Symposium members are urging governments to strengthen their commitment to existing maternal and child health programmes by adopting a range of measures, which include:

  1. Boosting women's empowerment
  2. Tackling women's nutrition
  3. Standardising health care for mothers and newborns so that it complies with best evidence
  4. Adopting a new global indicator at birth, in line with those used in childhood, to capture differences in population-level nutritional and environmental exposures during pregnancy, and
  5. Considering the causes and consequences of unplanned and unwanted pregnancies (including sexual violence, abortion, lack of sex education, poor access to contraception, insufficient family spacing and childbearing at too early an age).


The Emerging Markets Symposium heard that, for the first time in history, there will soon be a measure of optimal growth from conception until age 5, valid for babies and children from all ethnic groups in all countries. The bar can then be set to define the ideal growth to be achieved in pregnancy and the early newborn period, against which all populations can be compared.

The INTERGROWTH-21st findings, which will be submitted for publication soon, complement the widely-used World Health Organization (WHO) optimal child growth charts for children 0 to 5 years of age, derived from the Multi-Growth Reference Study (MGRS) published in 2006.  Data from the two conceptually identical studies have validated the hypothesis that if mothers are healthy at the start of pregnancy, live in environments free from external constraints on growth, have access to regular evidence-based care and breast feed, children around the world will have similar growth patterns from conception until age 5.

These studies not only provide evidence on the conditions required to achieve optimal growth but, importantly for policy makers, also demonstrate that significant improvements are achievable within a generation. The challenge remains how best to reach the most vulnerable women, such as urban slum dwellers, remote and rural communities, marginalised ethnic and indigenous groups, migrant workers and displaced people.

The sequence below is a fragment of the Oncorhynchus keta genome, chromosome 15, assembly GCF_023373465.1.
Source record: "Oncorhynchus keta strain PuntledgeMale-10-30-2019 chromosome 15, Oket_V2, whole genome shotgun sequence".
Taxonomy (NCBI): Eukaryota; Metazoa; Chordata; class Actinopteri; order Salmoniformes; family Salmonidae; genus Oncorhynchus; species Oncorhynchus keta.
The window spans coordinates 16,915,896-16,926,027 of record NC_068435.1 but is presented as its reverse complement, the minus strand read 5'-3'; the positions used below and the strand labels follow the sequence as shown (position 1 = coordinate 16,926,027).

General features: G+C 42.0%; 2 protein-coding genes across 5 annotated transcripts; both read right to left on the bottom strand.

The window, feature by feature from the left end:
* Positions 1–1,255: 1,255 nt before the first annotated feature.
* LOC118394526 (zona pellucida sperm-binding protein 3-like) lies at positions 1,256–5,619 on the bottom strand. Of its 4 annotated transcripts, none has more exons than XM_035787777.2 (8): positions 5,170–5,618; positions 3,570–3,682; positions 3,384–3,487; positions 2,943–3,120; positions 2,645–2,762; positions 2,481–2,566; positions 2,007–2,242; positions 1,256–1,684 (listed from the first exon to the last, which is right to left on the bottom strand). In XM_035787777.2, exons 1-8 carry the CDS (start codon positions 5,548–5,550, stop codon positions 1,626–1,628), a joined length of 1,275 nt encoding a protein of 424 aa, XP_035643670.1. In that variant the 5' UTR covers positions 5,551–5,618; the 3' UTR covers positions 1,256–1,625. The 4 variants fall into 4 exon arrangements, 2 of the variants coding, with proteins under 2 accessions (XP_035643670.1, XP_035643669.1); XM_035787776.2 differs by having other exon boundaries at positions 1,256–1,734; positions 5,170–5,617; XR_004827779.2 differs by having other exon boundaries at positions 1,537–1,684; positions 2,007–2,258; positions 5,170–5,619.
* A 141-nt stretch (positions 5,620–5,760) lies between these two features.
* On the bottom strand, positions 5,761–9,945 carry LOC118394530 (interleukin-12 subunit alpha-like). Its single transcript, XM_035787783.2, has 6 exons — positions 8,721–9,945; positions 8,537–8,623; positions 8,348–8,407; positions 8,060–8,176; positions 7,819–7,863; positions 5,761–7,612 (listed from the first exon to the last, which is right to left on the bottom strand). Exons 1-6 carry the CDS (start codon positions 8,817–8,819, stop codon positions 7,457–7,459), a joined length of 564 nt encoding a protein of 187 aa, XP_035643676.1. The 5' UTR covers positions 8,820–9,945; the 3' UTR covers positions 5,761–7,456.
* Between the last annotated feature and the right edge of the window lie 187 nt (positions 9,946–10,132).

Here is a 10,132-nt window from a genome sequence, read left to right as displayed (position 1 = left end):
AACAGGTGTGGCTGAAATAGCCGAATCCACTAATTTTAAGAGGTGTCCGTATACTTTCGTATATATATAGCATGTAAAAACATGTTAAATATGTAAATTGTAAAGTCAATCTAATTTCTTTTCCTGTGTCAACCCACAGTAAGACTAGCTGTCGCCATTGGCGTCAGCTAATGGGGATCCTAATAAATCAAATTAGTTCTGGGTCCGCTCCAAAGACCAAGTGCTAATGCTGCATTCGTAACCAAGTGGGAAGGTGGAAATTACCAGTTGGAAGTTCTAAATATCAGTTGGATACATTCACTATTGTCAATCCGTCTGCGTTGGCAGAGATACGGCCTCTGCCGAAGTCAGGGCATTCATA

Nutritional problems are complex and governments will need to consider how to improve maternal and child health and nutrition through agricultural production and food supply. In many emerging markets, high calorie, low nutrient foods are now affordable and widely available, replacing traditional diets and resulting in increasing numbers of overweight and obese women entering pregnancy. These women are at greater risk of complications such as preeclampsia and gestational diabetes, which can have subsequent negative lifelong effects for mother and baby.  As nations transition from low- to middle-income, nutritional solutions cannot focus only on increasing caloric intake: a greater emphasis is needed on nutritious and balanced foods.

The Emerging Markets Symposium experts recognise the challenge goes beyond governments, requiring multi-sectoral partnerships with industry, academic and voluntary sectors to address these issues. Enlightened leadership will be essential if policies and programmes with short-term costs but yielding longer-term payoffs are to succeed.
EMS Chair Shaukat Aziz and the Principal of Green Templeton College, Sir David Watson, are writing to the heads of government of 22 emerging market countries, drawing their attention to the new evidence and pointing out that action is needed now to assure future generations of more flourishing lives.

 


More information about the Emerging Markets Symposium

More information about INTERGROWTH-21st

Emerging Market Countries are Argentina, Brazil, Chile, China, Colombia, Egypt, Hungary, India, Indonesia, Jordan, Malaysia, Mexico, Pakistan, Peru, Philippines, Poland, Russia, South Africa, Thailand, Tunisia, Turkey.